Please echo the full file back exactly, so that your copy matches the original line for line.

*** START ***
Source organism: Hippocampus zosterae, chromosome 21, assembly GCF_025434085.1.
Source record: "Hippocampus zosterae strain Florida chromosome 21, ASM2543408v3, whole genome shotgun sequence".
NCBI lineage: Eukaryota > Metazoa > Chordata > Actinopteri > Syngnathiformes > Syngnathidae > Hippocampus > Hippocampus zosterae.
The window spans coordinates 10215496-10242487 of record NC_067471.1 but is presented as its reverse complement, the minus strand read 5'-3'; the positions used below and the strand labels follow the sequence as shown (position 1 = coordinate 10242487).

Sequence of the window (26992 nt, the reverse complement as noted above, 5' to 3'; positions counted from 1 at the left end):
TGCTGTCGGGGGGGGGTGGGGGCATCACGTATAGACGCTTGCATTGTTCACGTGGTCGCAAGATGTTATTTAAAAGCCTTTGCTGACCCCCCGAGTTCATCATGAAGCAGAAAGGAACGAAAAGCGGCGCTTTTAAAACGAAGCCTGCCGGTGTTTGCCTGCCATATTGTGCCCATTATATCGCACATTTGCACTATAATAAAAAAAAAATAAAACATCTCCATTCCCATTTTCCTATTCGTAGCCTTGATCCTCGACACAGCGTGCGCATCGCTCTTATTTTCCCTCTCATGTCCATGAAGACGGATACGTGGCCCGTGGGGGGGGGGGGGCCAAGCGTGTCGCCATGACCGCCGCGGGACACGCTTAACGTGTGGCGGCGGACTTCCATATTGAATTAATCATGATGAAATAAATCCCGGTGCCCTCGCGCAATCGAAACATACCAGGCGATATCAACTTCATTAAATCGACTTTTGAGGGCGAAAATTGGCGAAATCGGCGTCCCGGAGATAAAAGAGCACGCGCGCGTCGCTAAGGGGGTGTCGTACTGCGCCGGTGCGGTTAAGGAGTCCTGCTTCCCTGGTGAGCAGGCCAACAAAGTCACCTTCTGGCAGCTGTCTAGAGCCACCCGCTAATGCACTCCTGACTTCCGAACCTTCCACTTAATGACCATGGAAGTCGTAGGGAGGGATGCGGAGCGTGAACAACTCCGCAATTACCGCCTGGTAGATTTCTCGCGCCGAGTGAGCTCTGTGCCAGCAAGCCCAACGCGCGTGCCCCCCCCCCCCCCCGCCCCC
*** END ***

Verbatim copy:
Source organism: Hippocampus zosterae, chromosome 21, assembly GCF_025434085.1.
Source record: "Hippocampus zosterae strain Florida chromosome 21, ASM2543408v3, whole genome shotgun sequence".
NCBI lineage: Eukaryota > Metazoa > Chordata > Actinopteri > Syngnathiformes > Syngnathidae > Hippocampus > Hippocampus zosterae.
The window spans coordinates 10215496-10242487 of record NC_067471.1 but is presented as its reverse complement, the minus strand read 5'-3'; the positions used below and the strand labels follow the sequence as shown (position 1 = coordinate 10242487).

Sequence of the window (26992 nt, the reverse complement as noted above, 5' to 3'; positions counted from 1 at the left end):
TGCTGTCGGGGGGGGGTGGGGGCATCACGTATAGACGCTTGCATTGTTCACGTGGTCGCAAGATGTTATTTAAAAGCCTTTGCTGACCCCCCGAGTTCATCATGAAGCAGAAAGGAACGAAAAGCGGCGCTTTTAAAACGAAGCCTGCCGGTGTTTGCCTGCCATATTGTGCCCATTATATCGCACATTTGCACTATAATAAAAAAAAAATAAAACATCTCCATTCCCATTTTCCTATTCGTAGCCTTGATCCTCGACACAGCGTGCGCATCGCTCTTATTTTCCCTCTCATGTCCATGAAGACGGATACGTGGCCCGTGGGGGGGGGGGGGCCAAGCGTGTCGCCATGACCGCCGCGGGACACGCTTAACGTGTGGCGGCGGACTTCCATATTGAATTAATCATGATGAAATAAATCCCGGTGCCCTCGCGCAATCGAAACATACCAGGCGATATCAACTTCATTAAATCGACTTTTGAGGGCGAAAATTGGCGAAATCGGCGTCCCGGAGATAAAAGAGCACGCGCGCGTCGCTAAGGGGGTGTCGTACTGCGCCGGTGCGGTTAAGGAGTCCTGCTTCCCTGGTGAGCAGGCCAACAAAGTCACCTTCTGGCAGCTGTCTAGAGCCACCCGCTAATGCACTCCTGACTTCCGAACCTTCCACTTAATGACCATGGAAGTCGTAGGGAGGGATGCGGAGCGTGAACAACTCCGCAATTACCGCCTGGTAGATTTCTCGCGCCGAGTGAGCTCTGTGCCAGCAAGCCCAACGCGCGTGCCCCCCCCCCCCCCCGCCCCC